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United States Air Force
Airman and Family Readiness Center - Air Force
104 E. Simpson Street
Joint Base Charleston, SC 29404
Resources are available to help you understand and manage your finances, including one-on-one financial counseling to assist you and your family with financial readiness. Services are designed to focus on money management issues throughout your active-duty lifecycle and into retirement. Financial readiness educational opportunities range from basic planning to long-term investing. Check out the information below to see what’s available at your installation.
Joint Base Charleston has a highly skilled team of accredited financial counselors standing by to assist you with financial counseling and workshops that cover subjects from basic budgeting to investing. If you do not have any immediate financial challenges but have planning questions regarding a proper budget, major purchases, retirement or investing, the financial counselors can help you get started. For a schedule of workshops, visit the Military & Family Readiness website for a full list of options and scheduling.
For Navy personnel, each command has a command financial specialist trained to assist you with financial matters. The program provided to them emphasizes personal financial responsibility and accountability by providing basic principles and practices of sound money management, counseling tools and referral services. The specialists are your best tool if you need help with financial matters.
Our cost-of-living indices are based on a United States average of 100. A number below 100 means a city’s cost of living is cheaper than the U.S. average, whereas a cost-of-living index above 100 means it is more expensive. Overall, Charleston’s cost-of-living index is 121.
Visit the Best Places to Live website and in three simple steps it will provide a cost-of-living comparison. Just input your current city and where you'd like to move. It will display the two cities side-by-side in all the categories you need such as taxes, housing, food and other costs. Additionally, you can enter your salary and the built-in salary calculator will determine how much more (or less) you need to maintain your same standard of living. To review and compare housing costs local communities surrounding the base, the Charleston Regional Development Alliance provides the specific cost of living in regard to housing comparisons.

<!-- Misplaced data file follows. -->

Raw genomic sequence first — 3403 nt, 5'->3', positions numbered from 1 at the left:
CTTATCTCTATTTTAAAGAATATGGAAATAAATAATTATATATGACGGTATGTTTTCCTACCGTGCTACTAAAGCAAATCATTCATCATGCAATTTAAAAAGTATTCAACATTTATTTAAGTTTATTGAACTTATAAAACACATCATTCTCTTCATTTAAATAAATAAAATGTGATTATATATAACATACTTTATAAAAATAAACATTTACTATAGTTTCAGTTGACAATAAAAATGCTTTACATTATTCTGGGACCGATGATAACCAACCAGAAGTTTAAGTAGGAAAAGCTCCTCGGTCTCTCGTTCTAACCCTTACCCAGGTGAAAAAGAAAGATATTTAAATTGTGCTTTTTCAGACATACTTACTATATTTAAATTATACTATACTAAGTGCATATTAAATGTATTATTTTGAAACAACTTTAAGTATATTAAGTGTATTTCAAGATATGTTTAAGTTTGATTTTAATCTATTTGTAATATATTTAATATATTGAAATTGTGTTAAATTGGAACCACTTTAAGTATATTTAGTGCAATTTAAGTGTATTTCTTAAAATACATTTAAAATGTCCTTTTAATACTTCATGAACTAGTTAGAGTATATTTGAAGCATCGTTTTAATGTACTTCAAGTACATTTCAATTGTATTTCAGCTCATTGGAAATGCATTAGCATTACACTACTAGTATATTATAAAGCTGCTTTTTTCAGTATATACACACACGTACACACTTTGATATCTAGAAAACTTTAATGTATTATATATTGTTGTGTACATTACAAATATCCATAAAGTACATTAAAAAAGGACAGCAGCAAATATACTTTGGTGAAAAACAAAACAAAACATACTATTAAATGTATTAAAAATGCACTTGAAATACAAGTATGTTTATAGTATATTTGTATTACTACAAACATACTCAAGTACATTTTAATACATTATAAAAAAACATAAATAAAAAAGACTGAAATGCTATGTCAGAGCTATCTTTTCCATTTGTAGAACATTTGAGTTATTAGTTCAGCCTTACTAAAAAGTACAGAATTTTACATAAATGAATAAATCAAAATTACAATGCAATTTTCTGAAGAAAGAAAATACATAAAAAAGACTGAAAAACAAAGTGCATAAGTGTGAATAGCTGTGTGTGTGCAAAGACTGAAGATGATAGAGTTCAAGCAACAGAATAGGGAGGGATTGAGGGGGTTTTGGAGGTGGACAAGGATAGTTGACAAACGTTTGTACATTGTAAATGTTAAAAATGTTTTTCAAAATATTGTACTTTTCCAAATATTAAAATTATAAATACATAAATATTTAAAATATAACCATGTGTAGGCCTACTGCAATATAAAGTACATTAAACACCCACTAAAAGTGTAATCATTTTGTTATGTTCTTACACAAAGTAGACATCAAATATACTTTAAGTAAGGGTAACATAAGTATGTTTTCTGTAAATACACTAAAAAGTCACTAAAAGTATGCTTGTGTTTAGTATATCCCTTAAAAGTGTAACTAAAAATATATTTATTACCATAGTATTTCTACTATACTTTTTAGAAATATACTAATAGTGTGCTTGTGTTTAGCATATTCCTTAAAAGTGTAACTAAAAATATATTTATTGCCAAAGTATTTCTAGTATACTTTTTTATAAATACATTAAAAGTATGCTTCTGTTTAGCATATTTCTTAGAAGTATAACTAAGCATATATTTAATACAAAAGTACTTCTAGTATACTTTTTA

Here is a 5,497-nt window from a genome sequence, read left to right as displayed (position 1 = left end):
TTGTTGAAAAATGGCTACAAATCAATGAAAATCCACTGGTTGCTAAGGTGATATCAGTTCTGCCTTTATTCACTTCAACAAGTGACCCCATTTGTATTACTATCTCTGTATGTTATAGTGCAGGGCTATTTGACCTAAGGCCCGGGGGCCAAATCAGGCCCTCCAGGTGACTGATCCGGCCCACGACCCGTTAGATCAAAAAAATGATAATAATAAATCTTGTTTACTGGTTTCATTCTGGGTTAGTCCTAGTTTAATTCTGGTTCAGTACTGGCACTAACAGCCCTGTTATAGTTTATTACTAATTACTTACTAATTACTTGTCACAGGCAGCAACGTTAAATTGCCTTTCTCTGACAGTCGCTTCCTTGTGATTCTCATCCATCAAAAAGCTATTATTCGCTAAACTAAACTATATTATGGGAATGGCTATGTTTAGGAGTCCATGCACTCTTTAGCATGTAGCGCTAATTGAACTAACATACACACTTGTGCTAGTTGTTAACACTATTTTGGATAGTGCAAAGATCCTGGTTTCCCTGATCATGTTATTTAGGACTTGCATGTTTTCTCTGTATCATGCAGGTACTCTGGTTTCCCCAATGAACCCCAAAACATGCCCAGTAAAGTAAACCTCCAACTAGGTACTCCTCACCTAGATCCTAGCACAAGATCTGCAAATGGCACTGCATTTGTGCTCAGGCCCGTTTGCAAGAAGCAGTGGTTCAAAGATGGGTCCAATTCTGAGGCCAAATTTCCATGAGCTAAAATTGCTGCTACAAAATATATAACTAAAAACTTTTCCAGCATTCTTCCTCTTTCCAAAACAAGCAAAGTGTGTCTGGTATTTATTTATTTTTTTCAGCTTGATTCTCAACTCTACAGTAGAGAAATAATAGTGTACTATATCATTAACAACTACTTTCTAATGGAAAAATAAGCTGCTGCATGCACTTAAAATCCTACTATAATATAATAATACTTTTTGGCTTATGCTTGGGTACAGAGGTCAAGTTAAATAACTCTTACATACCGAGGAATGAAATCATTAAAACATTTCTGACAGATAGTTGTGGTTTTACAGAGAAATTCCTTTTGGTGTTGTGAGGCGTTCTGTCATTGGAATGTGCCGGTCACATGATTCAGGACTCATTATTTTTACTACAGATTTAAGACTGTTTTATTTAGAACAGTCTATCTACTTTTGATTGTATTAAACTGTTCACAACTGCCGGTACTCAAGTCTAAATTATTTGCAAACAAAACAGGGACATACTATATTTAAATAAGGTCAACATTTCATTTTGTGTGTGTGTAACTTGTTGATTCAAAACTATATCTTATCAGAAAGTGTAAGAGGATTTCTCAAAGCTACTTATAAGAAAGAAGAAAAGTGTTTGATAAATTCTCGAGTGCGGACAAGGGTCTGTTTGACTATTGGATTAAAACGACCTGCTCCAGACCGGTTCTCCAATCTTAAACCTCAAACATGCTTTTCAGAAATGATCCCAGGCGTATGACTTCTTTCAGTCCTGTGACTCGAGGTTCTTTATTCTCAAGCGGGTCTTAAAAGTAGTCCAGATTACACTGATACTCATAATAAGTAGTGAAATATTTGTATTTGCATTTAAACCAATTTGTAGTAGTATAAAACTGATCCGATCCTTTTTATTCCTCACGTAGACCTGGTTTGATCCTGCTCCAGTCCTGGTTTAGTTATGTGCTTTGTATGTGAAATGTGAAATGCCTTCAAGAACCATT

Utility companies (telephone, water and gas) require deposits, but these can be waived with a letter of credit from your current utility company. Credit unions have programs for their members and utility deposits. Ask about military waivers and policies when shopping for service. Prices vary, depending on your needs.
Monthly cable service can run anywhere from $25 to well over $100, depending on the number of channels and services desired. Cable and Dish Network companies often run specials; therefore, it's not uncommon to get installation for free or at a nominal cost. Be careful: Costs may rise substantially after the first year.
Sales tax rates vary by county: Charleston is 9%, Berkeley is 7%-8% and Dorchester is 7%. State income tax is 3%-7%, depending on income.
Income and salaries:
The median household income is $52,971.
Apartments and rentals:
Renters make up 37.07% of the Charleston population; 8.5% of houses and apartments in Charleston are unoccupied (vacancy rate). The average monthly rental cost for a two-bedroom, two-bathroom, unfurnished apartment, excluding all utilities except water, is estimated at $800-$1,000, depending on location.